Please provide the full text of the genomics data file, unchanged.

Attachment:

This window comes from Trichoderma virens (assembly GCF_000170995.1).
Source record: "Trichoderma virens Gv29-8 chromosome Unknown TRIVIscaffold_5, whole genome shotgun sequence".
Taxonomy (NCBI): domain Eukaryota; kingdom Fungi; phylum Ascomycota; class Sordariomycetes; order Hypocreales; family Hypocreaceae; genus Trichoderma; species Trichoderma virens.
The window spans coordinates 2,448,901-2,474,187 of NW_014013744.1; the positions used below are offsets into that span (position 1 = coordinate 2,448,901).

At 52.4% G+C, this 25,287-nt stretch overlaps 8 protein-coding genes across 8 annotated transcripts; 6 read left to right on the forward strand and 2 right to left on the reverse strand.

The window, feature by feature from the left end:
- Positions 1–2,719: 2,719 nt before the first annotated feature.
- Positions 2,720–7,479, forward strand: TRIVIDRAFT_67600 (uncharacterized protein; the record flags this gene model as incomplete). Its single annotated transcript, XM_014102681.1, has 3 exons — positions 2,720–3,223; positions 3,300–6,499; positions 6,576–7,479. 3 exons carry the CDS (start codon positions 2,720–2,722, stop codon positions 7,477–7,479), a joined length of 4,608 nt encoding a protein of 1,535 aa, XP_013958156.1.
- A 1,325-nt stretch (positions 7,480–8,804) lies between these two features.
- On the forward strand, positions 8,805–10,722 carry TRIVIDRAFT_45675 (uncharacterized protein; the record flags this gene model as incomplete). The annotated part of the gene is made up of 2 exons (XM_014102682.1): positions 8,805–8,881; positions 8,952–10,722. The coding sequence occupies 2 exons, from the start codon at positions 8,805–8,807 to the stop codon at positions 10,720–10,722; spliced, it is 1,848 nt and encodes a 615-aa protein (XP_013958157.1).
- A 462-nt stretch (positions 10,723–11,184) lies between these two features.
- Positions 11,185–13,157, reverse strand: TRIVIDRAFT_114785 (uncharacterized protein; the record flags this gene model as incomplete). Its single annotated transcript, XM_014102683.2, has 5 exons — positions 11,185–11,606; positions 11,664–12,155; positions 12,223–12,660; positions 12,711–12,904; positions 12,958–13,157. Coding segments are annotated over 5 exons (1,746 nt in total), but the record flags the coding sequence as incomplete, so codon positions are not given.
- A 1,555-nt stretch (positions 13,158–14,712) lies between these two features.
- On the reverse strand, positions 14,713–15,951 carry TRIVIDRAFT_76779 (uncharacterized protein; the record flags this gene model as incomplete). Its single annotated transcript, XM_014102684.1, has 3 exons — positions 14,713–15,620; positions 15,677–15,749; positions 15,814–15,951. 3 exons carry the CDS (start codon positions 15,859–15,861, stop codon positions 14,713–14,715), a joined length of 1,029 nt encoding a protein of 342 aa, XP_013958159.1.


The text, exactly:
This window comes from Trichoderma virens (assembly GCF_000170995.1).
Source record: "Trichoderma virens Gv29-8 chromosome Unknown TRIVIscaffold_5, whole genome shotgun sequence".
Taxonomy (NCBI): domain Eukaryota; kingdom Fungi; phylum Ascomycota; class Sordariomycetes; order Hypocreales; family Hypocreaceae; genus Trichoderma; species Trichoderma virens.
The window spans coordinates 2,448,901-2,474,187 of NW_014013744.1; the positions used below are offsets into that span (position 1 = coordinate 2,448,901).

At 52.4% G+C, this 25,287-nt stretch overlaps 8 protein-coding genes across 8 annotated transcripts; 6 read left to right on the forward strand and 2 right to left on the reverse strand.

The window, feature by feature from the left end:
- Positions 1–2,719: 2,719 nt before the first annotated feature.
- Positions 2,720–7,479, forward strand: TRIVIDRAFT_67600 (uncharacterized protein; the record flags this gene model as incomplete). Its single annotated transcript, XM_014102681.1, has 3 exons — positions 2,720–3,223; positions 3,300–6,499; positions 6,576–7,479. 3 exons carry the CDS (start codon positions 2,720–2,722, stop codon positions 7,477–7,479), a joined length of 4,608 nt encoding a protein of 1,535 aa, XP_013958156.1.
- A 1,325-nt stretch (positions 7,480–8,804) lies between these two features.
- On the forward strand, positions 8,805–10,722 carry TRIVIDRAFT_45675 (uncharacterized protein; the record flags this gene model as incomplete). The annotated part of the gene is made up of 2 exons (XM_014102682.1): positions 8,805–8,881; positions 8,952–10,722. The coding sequence occupies 2 exons, from the start codon at positions 8,805–8,807 to the stop codon at positions 10,720–10,722; spliced, it is 1,848 nt and encodes a 615-aa protein (XP_013958157.1).
- A 462-nt stretch (positions 10,723–11,184) lies between these two features.
- Positions 11,185–13,157, reverse strand: TRIVIDRAFT_114785 (uncharacterized protein; the record flags this gene model as incomplete). Its single annotated transcript, XM_014102683.2, has 5 exons — positions 11,185–11,606; positions 11,664–12,155; positions 12,223–12,660; positions 12,711–12,904; positions 12,958–13,157. Coding segments are annotated over 5 exons (1,746 nt in total), but the record flags the coding sequence as incomplete, so codon positions are not given.
- A 1,555-nt stretch (positions 13,158–14,712) lies between these two features.
- On the reverse strand, positions 14,713–15,951 carry TRIVIDRAFT_76779 (uncharacterized protein; the record flags this gene model as incomplete). Its single annotated transcript, XM_014102684.1, has 3 exons — positions 14,713–15,620; positions 15,677–15,749; positions 15,814–15,951. 3 exons carry the CDS (start codon positions 15,859–15,861, stop codon positions 14,713–14,715), a joined length of 1,029 nt encoding a protein of 342 aa, XP_013958159.1.